Irregular or Abnormal Bleeding
Irregular or abnormal bleeding patterns are no laughing matter - they can be indicative of a serious condition that needs to be treated without delay. And when unusual bleeding turns out to be a relatively minor issue - you still don’t feel like it’s “minor” until it is corrected and will be grateful for the peace of mind that comes with a professional OB-GYN examination to see what’s wrong.
At Gyn LA, we are here to help when your regular period experiences unexplained disruptions or if for any other reason you experience irregular/abnormal bleeding as a woman of any age. Do not hesitate to reach out to us by calling 310-375-8446 for a free consultation and to schedule an in-office exam!
What Do We Mean By “Irregular Or Abnormal Bleeding?”
The first thing to remember is that women vary greatly in what is “normal” as to bleeding during their period. A few minor changes or surprises may not be a big deal, but when the flow is so heavy or unpredictable that it is interfering with your work, school, or everyday routine, it is cause for a gynecologist exam.
A typical menstrual cycle will last from half a week to a full week and can be spaced anywhere from 21 to 35 days apart. It is normal to lose up to 2.8 ounces (80cc) of blood during a period. Any bleeding outside of these parameters is considered “abnormal.” The closer a woman gets to menopause, the more likely that there will be some irregularities in her cycles - but since such irregularities can point to genuine problems as well, it is good to get them checked out.
Bleeding or spotting between periods, excessively heavy flow, irregular cycles, only having 4 to 9 periods per year, seeing large blood clots in the discharge, continuing to bleed for more than 7 days, always bleeding post-sex, and bleeding post-menopause are all signs of abnormal bleeding that should not be ignored.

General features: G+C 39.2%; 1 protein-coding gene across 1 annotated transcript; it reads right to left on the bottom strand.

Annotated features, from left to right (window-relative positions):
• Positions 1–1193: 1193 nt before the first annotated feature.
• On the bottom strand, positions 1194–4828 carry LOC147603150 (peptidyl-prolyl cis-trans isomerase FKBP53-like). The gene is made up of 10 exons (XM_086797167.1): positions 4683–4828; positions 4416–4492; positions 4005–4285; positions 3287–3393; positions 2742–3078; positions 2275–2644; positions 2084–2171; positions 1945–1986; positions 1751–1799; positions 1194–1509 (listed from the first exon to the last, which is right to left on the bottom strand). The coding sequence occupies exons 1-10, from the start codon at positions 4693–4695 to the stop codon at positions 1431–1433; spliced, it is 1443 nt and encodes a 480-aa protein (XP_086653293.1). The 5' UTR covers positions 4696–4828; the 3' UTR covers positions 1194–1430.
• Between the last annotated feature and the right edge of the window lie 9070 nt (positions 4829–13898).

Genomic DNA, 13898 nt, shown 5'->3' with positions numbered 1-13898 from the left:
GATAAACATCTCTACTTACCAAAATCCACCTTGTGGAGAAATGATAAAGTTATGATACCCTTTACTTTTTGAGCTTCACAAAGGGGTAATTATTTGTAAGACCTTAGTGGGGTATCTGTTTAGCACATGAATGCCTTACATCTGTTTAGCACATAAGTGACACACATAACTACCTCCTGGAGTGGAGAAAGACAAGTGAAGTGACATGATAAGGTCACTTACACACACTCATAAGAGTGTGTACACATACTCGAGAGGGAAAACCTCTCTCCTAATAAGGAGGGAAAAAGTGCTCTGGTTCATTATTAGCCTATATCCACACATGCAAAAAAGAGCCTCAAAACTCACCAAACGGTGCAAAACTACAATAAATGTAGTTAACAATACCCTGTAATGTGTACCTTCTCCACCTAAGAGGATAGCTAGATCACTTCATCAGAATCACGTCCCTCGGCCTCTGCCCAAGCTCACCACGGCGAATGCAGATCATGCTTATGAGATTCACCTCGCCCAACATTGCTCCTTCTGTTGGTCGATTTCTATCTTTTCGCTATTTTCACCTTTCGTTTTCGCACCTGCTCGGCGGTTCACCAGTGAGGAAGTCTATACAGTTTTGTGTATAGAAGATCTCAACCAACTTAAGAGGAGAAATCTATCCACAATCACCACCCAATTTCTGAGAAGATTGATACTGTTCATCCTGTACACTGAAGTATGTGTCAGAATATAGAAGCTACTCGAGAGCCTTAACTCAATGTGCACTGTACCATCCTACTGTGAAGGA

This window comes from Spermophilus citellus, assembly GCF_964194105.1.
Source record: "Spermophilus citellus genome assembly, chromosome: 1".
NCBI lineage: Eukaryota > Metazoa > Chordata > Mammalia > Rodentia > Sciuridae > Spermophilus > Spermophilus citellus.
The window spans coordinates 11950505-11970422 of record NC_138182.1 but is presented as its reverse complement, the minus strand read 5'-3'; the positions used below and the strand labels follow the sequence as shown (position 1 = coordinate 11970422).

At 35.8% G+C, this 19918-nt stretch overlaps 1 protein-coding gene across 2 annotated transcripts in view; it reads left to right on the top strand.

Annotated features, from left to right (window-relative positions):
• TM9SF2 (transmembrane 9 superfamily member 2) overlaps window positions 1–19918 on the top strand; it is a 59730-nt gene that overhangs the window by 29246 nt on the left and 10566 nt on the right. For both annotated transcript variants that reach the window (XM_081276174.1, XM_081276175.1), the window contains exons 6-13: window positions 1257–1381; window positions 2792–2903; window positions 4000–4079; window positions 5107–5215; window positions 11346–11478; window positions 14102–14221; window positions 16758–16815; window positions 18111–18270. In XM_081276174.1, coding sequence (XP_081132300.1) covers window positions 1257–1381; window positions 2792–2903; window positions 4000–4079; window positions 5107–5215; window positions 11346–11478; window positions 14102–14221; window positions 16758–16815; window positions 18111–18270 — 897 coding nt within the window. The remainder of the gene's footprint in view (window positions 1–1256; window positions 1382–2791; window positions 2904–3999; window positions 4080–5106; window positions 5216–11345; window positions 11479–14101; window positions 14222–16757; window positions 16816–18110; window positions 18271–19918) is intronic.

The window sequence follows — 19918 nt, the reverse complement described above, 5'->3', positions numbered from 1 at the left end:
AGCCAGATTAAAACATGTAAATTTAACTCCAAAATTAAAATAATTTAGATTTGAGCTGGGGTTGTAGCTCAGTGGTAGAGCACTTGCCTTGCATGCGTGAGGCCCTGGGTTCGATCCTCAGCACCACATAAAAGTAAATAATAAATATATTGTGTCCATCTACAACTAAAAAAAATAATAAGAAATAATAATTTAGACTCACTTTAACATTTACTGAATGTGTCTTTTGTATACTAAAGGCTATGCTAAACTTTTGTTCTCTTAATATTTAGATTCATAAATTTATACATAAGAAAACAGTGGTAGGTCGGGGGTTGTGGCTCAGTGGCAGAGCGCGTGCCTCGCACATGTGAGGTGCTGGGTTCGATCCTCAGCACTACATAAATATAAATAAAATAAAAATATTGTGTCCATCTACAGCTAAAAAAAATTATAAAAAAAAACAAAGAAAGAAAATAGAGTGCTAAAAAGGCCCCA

If you are bleeding while pregnant or past menopause, don’t hesitate to contact us. Spotting a little early into a pregnancy is normal, but not later on or excessively. Bleeding during pregnancy could be a sign of an ectopic pregnancy, where a fertilized egg has been implanted outside the uterus (often in a fallopian tube) or a sign that a miscarriage may have occurred or may be in process - so don’t delay to see a gynecologist in such cases. It is normal to experience some bleeding in the first few weeks following giving birth, but not beyond that time frame.
If you are on a hormone replacement regimen following menopause, it is possible this will cause you to have periods. Otherwise, there is definitely something wrong. And even with hormone treatment going on, you should get any bleeding checked out to verify its cause. Unusual bleeding can come from the vaginal area or from the uterus. In either case, it can be a symptom of a dangerous condition, so it pays to get it diagnosed by a specialist.
Causes Of Irregular / Abnormal Bleeding In Women
We have touched on a few possible causes of abnormal bleeding above, but here we will delve into more detail. The range of possible causes is very wide indeed, so one cannot jump to quick conclusions about what is wrong. And a professional exam is a must.
Hormonal changes are a major cause of irregular bleeding. An infection of some kind is another common cause. If you are pregnant, a possible connection with the pregnancy must be explored first, and the age of the woman and the location of the bleeding are also key clues in figuring out the exact cause.
Hormone imbalance, leading to abnormal bleeding, can occur for a variety of reasons. For those just entering puberty or just reaching menopause, too many hormones might be released when an egg is released from the ovaries. This causes too thick of a lining to build up in the uterus, which can lead to heavy flow during periods or spotting between periods. Birth control pills or other contraceptives can also cause a hormone imbalance, as can rapid weight loss or weight gain, use of an intrauterine device, or extreme emotional/physical stress. The hormone disorder called polycystic ovarian syndrome is also a possible cause.